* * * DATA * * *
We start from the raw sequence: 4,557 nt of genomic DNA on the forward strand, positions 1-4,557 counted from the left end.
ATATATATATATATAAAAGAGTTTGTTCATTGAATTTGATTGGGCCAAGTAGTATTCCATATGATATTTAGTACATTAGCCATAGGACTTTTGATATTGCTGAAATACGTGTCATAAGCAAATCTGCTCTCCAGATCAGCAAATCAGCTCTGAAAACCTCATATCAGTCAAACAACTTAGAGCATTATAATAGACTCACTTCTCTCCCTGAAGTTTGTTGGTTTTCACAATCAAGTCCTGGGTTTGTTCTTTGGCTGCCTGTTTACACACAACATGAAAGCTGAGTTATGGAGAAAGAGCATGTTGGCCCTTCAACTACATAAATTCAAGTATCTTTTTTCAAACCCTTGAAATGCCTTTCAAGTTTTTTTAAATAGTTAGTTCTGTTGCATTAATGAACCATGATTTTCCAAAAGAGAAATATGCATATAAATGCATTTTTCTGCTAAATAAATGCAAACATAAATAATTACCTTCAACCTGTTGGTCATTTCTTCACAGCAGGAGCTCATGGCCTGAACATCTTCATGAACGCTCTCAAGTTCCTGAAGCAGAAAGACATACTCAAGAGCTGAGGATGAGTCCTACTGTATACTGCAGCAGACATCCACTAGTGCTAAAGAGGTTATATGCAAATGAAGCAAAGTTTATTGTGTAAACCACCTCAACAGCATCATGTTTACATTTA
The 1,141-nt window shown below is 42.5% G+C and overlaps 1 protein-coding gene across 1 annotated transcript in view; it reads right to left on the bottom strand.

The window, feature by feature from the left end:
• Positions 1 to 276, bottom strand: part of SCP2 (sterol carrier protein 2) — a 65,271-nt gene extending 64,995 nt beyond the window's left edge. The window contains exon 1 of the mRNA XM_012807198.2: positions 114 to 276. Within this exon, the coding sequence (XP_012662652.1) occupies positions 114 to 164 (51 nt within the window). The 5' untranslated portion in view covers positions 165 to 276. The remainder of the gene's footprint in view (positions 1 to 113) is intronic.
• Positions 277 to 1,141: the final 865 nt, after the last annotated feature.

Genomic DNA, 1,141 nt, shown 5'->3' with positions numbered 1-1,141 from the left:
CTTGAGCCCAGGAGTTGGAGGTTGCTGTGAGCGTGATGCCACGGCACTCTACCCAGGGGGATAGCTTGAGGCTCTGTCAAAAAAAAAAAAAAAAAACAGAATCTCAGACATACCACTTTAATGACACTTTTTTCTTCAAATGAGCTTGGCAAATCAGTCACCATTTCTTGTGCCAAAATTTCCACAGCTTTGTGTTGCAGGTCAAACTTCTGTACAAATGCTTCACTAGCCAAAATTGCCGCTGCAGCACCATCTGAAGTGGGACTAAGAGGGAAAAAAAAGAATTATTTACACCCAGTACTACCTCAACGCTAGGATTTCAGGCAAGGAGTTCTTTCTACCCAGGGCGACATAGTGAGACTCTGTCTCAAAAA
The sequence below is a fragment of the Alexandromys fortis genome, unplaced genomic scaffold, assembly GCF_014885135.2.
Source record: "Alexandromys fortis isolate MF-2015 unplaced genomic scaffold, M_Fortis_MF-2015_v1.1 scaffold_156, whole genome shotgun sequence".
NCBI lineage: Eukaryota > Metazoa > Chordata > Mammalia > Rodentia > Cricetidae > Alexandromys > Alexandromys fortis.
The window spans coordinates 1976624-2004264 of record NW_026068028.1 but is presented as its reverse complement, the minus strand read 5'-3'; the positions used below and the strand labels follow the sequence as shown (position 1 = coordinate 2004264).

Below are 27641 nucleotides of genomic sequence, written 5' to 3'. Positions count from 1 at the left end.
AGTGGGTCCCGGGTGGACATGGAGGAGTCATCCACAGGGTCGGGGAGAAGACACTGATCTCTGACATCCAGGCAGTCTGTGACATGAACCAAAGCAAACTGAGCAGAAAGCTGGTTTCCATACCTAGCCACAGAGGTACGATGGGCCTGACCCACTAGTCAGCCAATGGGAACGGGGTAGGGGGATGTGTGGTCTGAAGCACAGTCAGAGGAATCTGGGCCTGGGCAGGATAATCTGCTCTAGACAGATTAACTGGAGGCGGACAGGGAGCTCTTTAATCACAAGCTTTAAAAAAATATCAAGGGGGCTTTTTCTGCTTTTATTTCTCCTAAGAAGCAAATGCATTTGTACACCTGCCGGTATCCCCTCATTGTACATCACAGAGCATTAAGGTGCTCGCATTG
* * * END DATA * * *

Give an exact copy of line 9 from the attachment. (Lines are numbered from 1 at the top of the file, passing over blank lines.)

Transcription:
The sequence below is a fragment of the Alexandromys fortis genome, unplaced genomic scaffold, assembly GCF_014885135.2.